$B_\lambda$ and $I_\lambda$ are different but related physical quantities.
$B_\lambda$ is spectral radiance. It is the power per unit projected area per unit wavelength per unit solid angle radiated by the blackbody. “Projected” means that the area is to be measured perpendicularly to the direction of observation.
$I_\lambda$ is spectral exitance. It is the power per unit area per unit wavelength radiated by the blackbody.
The relationship between them is thus that the exitance is the radiance, times the cosine of the angle between the radiating surface and the direction of emission (to account for the projected area), integrated over all possible solid angles into which the radiation can be emitted. This is the hemisphere outside the radiating surface. So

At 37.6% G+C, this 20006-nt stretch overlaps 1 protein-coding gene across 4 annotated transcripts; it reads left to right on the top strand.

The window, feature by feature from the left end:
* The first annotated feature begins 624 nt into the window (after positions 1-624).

$$I_\lambda=\int_h B_\lambda \cos\theta\,d\Omega,$$
where $h$ is a hemisphere.
As you can see, $B_\lambda$ is independent of the angle of emission, so this becomes
If you work out this elementary integral, you will find that it is equal to $\pi$, explaining the “discrepancy” that you noticed. So
To summarize: $I_\lambda$ integrates over solid angles, $B_\lambda$ does not. It is a subtle but important difference.
You can also express these quantities in terms of other properties of the radiation, such as its frequency $\nu$ rather than its wavelength $\lambda$. The usual notation is $B_\nu$ and $I_\nu$. The relationship is
and similarly for $I$.
There is no good reason to put in a factor of -1. I suppose some people do this because if these quantities are expressed in terms of frequency rather than wavelength, the spectrum “goes the other way”.